Nine stanzas appended to the conclusion of Phineas Fletcher's volume of poems. Francis Quarles declares that he had written his commendatory poem upon but a brief examination of Fletcher's manuscript; having had time to peruse it at his leisure, he offers a second poem of praise: "Then give me leave, rare Fletcher, (as before | I left a Garland at thy Gates) once more | To hang this Ivie at thy Postern-doore." The conceit of these verses is drawn from Caroline country-house poem; perhaps, in addition to the conventional metaphor of book-as-building it refers in an oblique way to the circumstances in which Quarles had encountered Fletcher's verses — perhaps at the estate of Edward Benlowes. To read Fletcher's poems, which fill a large quarto, would have required more than a casual inspection.
Rowland Freeman: "Francis Quarles, who wrote the commendatory verses from which an extract is inserted at the commencement of this article, is said to have been, notwithstanding the censures of some modern writers, the most popular poet of his time, and a man of truly poetical genius; to whom justice has never yet been done" Kentish Poets (1821) 1:266.
Abram Barnett Langdale: "There can be little question that the emblem writer and his second Colin were intimates in after years. Since the former matriculated at Cambridge some time before 1613, it is entirely possible that the later familiarity was an outgrowth of a university amity" Phineas Fletcher (1937) 46.
No more a Stranger now: I lately past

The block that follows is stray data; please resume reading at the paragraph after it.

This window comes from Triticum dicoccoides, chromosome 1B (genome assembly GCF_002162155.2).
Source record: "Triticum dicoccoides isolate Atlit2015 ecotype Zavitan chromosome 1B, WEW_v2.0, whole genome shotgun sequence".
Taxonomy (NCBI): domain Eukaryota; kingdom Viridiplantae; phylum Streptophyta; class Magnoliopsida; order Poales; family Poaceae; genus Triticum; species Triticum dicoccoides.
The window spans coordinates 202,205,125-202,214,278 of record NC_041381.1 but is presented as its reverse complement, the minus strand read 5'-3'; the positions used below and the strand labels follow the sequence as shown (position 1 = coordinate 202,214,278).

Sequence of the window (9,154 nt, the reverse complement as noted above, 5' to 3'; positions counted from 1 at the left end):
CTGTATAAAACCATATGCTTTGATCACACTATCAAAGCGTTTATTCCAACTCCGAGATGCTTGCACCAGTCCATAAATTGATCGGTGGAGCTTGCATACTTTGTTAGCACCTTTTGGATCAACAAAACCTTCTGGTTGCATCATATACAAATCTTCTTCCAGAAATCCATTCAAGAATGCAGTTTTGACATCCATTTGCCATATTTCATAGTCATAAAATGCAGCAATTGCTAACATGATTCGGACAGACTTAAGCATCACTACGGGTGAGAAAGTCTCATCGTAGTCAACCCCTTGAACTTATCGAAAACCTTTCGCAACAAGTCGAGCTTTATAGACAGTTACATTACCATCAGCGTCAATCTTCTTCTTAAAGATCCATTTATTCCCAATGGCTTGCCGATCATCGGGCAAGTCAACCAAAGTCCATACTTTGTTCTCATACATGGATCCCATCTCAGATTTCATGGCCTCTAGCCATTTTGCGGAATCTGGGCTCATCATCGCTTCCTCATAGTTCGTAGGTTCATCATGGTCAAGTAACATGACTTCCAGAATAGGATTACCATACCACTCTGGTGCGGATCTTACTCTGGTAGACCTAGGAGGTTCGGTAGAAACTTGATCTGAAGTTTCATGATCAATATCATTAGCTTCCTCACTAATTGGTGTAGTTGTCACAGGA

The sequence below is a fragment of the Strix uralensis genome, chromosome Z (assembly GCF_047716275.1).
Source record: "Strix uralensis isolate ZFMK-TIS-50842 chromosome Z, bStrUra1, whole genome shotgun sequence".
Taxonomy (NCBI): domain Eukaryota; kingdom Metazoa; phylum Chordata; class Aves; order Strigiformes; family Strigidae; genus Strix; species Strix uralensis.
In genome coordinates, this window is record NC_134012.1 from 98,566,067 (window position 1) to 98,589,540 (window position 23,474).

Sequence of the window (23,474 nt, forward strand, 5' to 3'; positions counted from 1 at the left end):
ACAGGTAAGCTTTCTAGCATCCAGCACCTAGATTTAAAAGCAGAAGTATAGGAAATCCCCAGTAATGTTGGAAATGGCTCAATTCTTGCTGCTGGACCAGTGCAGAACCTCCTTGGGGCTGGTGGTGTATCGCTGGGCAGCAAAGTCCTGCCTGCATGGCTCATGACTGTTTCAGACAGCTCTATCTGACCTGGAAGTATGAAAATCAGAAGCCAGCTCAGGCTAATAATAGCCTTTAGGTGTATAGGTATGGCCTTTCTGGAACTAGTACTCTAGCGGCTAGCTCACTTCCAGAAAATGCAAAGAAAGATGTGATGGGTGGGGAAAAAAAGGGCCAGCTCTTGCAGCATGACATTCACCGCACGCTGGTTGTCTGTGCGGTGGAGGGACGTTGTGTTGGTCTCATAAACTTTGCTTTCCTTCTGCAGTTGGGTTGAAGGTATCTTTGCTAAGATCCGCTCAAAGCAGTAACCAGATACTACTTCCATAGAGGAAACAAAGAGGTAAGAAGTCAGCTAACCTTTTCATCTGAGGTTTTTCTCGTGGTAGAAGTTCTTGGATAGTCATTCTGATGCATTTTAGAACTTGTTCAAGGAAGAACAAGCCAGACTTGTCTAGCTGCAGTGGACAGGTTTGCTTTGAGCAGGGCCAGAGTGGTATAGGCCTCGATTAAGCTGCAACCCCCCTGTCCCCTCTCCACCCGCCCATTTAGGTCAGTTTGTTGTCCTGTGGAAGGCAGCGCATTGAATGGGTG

Thy curious Building; call'd; but then my haste
Deny'd me a full draught; I did but taste.
Thy Wine was rich and pleasing; did appeare
No common grape: My haste could not forbeare
A second sippe; I hung a Garland there:
Past on my way; I lasht through thick and thinne,
Dipatch'd my business, and return'd agen;
I call'd the second time; unhors'd, went in:
View'd every Room; each Room was beautifi'd
With new Invention, carv'd on every side,
To please the common and the curious ey'd:
View'd every Office, every Office lay
Like a rich Magazen; and did bewray
Thy Treasure, op'ned with thy golden key:
View'd every Orchyard; every Orchyard did
Appeare a Paradise, whose fruits were hid
(Perchance) with shadowing Leaves, but none forbid:
View'd every Plot; spent some delightful houres
In every Garden, full of new-born flowers,
Delicious banks, and delectable bowers.
Thus having stepp'd and travell'd every staire
Within, and tasted every fruit that's rare
Without; I made thy house my thorough-fare.
Then give me leave, rare Fletcher, (as before
I left a Garland at thy Gates) once more
To hang this Ivie at thy Postern-doore.